ANALYSIS. must we divide the subject? Thirdly, 1. The introduction. what should the several members of a A. The ends of an introduction. division do; and why? In the fourth B. The introductions of the ancients. place, of the terms in which our parti-Rules for the composition of an intions are expressed, what is observed ;

troduction. and what remarks follow? What is it a. It should be easy and natural. which chiefly makes the divisions of a b. Correctness of expression should discourse appear neat and elegant ?

be observed. What is the effect of this? In the fifth c. Modesty should be one of its place, what must be avoided ? What

principal characteristics. has always a bad effect in speaking ? d. It should be calmly conducted. Where may it be proper; but what e. It should not anticipate any part effect has it on an oration ? To what

of the subject. member should the heads of a sermon 2. The enunciation of the subject. be limited ? Why should the division 3. The divisions of the discourse. of a sermon, or of a pleading at the A. The parts should be distinct from bar, be studied with much accuracy

each other. and care? What effect will this have?! B. The natural order should be folWhat do the French writers of ser

lowed. mons study much more than we do? c. The members should exhaust the Among the French, however, what

subject. sometimes appears in their divisions?! D. The division should be expressed What examples, from two eminent

with precision. French writers, are here introduced ? E. The heads should not be unnecesWhat was the next constituent part of

sarily extended. a discourse mentioned? Why are these 14. Narration or explication.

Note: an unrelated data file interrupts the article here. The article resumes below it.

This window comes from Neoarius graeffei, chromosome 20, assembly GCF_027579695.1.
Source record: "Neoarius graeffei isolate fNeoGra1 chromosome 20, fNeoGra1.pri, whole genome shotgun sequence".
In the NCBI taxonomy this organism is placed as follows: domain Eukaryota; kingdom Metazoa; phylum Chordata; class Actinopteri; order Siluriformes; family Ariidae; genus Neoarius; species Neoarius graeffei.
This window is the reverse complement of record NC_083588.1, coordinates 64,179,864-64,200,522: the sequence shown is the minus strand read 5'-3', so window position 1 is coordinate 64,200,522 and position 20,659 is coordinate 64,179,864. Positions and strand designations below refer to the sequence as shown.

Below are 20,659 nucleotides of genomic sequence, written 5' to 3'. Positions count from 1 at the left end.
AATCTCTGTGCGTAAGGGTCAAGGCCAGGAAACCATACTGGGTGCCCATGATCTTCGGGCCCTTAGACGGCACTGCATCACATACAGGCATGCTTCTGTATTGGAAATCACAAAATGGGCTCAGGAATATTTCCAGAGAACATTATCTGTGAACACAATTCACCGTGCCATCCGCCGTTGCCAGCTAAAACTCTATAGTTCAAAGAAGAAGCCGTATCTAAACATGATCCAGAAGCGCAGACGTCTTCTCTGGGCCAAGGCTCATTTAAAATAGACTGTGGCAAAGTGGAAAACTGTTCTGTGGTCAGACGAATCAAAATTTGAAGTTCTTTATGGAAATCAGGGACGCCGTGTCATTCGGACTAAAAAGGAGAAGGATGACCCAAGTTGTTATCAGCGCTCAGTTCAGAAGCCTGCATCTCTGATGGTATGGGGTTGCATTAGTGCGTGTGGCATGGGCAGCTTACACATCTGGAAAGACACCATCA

In treating of the constituent parts of a regular discourse or oration, I have already considered the introduction, the division, and the narration or explication. I proceed next to treat of the argumentative or reasoning part of a discourse. In whatever place, or on whatever subject one speaks, this, beyond doubt, is of the greatest consequence. For the great end for which men speak on any serious occasion, is to convince their hearers of something being either true, or right, or good; and, by means of this conviction, to influence their practice. Reason and argument make the foundation, as I have often inculcated, of all manly and persuasive eloquence.

Now, with respect to arguments, three things are requisite. First, the invention of them; secondly, the proper disposition and arrangement of them; and thirdly, the expressing of them in such a style and manner, as to give them their full force.

The first of these, invention, is, without doubt, the most material, and the ground-work of the rest. But, with respect to this, I am afraid it is beyond the power of art to give any real assistance. Art cannot go so far as to supply a speaker with arguments on every cause, and every subject; though it may be of considerable use in assisting him to arrange and express those, which his knowledge of the subject has discovered. For it is one thing to discover the reasons that are most proper to convince men, and another to manage these reasons with the most advantage. The latter is all that rhetoric can pretend to.